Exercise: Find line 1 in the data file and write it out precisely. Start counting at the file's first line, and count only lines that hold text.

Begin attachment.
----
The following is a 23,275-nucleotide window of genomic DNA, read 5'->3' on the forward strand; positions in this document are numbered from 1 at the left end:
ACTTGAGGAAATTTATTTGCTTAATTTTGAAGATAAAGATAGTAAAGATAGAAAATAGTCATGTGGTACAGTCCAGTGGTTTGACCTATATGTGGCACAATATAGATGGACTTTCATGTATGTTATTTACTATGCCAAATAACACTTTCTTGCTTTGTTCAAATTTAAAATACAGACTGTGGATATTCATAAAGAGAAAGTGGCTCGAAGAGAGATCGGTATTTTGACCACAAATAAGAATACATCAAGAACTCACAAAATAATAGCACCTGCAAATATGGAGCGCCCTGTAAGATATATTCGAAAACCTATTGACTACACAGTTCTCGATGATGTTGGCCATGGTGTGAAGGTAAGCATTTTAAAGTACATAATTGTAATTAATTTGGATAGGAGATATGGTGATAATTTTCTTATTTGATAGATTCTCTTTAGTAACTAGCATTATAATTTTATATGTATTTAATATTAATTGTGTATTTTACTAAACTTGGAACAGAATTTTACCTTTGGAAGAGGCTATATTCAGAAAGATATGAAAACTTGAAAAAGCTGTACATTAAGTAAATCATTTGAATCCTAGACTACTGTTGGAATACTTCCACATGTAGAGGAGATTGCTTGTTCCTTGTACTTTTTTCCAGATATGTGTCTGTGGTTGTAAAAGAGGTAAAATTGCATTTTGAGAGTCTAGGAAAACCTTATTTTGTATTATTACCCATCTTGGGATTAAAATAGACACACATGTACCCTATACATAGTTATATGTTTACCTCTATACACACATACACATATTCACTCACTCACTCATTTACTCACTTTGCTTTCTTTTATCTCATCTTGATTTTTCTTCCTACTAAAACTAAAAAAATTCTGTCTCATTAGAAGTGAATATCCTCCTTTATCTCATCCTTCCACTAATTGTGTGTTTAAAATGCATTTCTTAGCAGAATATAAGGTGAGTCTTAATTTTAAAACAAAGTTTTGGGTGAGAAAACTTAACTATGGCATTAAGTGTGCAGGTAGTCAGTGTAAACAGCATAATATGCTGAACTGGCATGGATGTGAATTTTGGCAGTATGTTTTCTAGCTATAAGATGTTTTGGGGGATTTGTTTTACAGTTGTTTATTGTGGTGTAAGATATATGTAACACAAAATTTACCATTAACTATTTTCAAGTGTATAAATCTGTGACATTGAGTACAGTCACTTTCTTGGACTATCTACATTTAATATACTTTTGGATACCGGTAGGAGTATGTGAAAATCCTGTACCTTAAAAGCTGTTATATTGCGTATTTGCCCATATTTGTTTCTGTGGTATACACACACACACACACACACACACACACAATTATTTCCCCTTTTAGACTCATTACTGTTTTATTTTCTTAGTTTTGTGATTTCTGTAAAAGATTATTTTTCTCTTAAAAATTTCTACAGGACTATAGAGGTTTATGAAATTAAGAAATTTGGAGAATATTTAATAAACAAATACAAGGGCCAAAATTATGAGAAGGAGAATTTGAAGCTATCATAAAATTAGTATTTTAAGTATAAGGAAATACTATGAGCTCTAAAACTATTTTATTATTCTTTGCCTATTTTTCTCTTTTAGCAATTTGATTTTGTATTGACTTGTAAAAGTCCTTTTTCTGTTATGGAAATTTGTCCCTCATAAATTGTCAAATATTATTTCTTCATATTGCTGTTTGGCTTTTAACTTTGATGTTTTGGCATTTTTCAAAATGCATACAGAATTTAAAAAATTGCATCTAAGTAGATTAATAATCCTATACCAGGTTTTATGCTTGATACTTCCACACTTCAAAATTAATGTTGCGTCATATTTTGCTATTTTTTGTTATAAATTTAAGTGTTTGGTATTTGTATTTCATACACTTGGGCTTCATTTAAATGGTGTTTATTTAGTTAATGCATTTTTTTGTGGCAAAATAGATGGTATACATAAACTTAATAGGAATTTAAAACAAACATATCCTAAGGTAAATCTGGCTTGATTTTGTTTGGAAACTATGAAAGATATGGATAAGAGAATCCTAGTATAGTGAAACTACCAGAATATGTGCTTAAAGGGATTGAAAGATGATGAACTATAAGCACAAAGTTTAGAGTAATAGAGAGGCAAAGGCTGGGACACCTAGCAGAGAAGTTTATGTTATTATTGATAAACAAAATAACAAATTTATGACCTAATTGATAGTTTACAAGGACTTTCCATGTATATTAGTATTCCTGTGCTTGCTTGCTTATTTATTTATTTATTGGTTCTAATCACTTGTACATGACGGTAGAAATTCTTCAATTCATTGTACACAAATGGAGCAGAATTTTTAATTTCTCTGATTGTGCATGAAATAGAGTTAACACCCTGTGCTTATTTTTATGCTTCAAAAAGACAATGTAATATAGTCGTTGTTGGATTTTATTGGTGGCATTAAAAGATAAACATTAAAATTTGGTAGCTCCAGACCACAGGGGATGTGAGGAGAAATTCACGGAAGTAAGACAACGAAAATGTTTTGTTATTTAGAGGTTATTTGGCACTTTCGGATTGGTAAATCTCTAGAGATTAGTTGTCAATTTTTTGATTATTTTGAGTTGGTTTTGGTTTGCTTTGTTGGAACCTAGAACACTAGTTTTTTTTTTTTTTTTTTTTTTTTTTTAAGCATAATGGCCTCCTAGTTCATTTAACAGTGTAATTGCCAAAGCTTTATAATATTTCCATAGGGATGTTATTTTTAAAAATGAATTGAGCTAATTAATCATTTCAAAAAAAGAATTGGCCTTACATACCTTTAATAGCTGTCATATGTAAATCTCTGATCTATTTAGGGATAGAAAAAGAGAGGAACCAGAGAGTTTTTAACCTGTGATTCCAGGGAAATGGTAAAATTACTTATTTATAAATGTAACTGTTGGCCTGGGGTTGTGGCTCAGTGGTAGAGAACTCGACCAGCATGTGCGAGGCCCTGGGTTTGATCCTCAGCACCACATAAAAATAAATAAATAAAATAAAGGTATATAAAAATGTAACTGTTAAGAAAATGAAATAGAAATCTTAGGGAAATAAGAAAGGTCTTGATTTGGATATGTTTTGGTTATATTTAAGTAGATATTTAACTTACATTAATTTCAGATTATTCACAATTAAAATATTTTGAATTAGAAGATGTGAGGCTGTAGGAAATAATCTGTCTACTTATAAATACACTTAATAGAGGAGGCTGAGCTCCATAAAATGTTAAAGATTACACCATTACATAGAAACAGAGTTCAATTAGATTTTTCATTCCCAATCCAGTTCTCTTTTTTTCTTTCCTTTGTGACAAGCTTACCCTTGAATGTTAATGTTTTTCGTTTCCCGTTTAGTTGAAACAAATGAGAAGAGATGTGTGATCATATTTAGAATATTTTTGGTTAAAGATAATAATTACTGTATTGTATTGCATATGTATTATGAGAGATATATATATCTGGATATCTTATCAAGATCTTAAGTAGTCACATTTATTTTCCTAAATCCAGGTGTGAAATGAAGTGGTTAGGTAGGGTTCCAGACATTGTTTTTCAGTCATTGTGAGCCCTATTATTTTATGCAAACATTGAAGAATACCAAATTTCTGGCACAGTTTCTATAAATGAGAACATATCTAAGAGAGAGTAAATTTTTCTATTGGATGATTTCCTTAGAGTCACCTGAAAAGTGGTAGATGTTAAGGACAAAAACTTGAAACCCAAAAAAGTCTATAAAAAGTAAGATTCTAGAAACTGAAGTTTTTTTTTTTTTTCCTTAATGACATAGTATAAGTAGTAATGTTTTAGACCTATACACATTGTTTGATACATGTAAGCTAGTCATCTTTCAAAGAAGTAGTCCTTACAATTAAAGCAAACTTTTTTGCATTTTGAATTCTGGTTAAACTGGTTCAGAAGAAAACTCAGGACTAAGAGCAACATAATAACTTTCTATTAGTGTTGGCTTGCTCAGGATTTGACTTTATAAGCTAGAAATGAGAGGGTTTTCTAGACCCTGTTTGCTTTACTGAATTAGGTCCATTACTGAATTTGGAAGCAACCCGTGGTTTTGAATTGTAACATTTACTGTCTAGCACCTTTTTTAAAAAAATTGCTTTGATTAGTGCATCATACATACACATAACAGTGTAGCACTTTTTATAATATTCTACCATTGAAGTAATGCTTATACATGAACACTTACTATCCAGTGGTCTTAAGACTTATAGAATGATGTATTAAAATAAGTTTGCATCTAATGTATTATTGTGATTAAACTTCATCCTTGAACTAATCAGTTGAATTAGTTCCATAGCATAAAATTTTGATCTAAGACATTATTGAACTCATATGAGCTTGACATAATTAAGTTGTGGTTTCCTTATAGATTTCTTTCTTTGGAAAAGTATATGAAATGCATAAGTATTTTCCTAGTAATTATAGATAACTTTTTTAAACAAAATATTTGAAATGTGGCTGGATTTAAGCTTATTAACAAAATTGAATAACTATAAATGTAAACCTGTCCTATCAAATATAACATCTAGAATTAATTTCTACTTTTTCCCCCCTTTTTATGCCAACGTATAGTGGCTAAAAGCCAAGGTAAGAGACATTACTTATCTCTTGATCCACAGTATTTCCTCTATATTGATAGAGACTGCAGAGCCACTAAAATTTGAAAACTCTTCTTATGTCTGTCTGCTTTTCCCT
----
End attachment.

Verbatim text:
The following is a 23,275-nucleotide window of genomic DNA, read 5'->3' on the forward strand; positions in this document are numbered from 1 at the left end: